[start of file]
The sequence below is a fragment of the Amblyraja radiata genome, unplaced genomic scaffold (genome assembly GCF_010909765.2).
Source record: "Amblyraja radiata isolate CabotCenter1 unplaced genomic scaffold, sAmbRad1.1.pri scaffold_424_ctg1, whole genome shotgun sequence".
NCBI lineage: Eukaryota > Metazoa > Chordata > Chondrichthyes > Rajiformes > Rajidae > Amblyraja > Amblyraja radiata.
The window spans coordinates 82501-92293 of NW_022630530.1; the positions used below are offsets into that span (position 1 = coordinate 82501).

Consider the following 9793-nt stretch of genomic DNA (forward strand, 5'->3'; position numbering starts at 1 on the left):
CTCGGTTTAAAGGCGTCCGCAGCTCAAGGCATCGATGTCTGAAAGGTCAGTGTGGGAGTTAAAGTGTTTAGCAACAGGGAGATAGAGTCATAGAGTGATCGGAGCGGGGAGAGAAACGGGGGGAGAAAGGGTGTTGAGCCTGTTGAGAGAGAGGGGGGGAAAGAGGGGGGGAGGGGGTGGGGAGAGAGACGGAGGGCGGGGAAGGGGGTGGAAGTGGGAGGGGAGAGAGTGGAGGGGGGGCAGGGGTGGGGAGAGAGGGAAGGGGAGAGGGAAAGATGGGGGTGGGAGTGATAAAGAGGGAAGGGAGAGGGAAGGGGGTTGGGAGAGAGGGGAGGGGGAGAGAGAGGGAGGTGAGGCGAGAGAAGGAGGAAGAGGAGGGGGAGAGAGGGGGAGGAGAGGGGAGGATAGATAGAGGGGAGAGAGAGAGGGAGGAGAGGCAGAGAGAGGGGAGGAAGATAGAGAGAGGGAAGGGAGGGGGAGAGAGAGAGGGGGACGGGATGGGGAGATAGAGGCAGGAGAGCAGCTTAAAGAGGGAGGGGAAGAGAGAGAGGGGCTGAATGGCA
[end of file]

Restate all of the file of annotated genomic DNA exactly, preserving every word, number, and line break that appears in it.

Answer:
The sequence below is a fragment of the Amblyraja radiata genome, unplaced genomic scaffold (genome assembly GCF_010909765.2).
Source record: "Amblyraja radiata isolate CabotCenter1 unplaced genomic scaffold, sAmbRad1.1.pri scaffold_424_ctg1, whole genome shotgun sequence".
NCBI lineage: Eukaryota > Metazoa > Chordata > Chondrichthyes > Rajiformes > Rajidae > Amblyraja > Amblyraja radiata.
The window spans coordinates 82501-92293 of NW_022630530.1; the positions used below are offsets into that span (position 1 = coordinate 82501).

Consider the following 9793-nt stretch of genomic DNA (forward strand, 5'->3'; position numbering starts at 1 on the left):
CTCGGTTTAAAGGCGTCCGCAGCTCAAGGCATCGATGTCTGAAAGGTCAGTGTGGGAGTTAAAGTGTTTAGCAACAGGGAGATAGAGTCATAGAGTGATCGGAGCGGGGAGAGAAACGGGGGGAGAAAGGGTGTTGAGCCTGTTGAGAGAGAGGGGGGGAAAGAGGGGGGGAGGGGGTGGGGAGAGAGACGGAGGGCGGGGAAGGGGGTGGAAGTGGGAGGGGAGAGAGTGGAGGGGGGGCAGGGGTGGGGAGAGAGGGAAGGGGAGAGGGAAAGATGGGGGTGGGAGTGATAAAGAGGGAAGGGAGAGGGAAGGGGGTTGGGAGAGAGGGGAGGGGGAGAGAGAGGGAGGTGAGGCGAGAGAAGGAGGAAGAGGAGGGGGAGAGAGGGGGAGGAGAGGGGAGGATAGATAGAGGGGAGAGAGAGAGGGAGGAGAGGCAGAGAGAGGGGAGGAAGATAGAGAGAGGGAAGGGAGGGGGAGAGAGAGAGGGGGACGGGATGGGGAGATAGAGGCAGGAGAGCAGCTTAAAGAGGGAGGGGAAGAGAGAGAGGGGCTGAATGGCA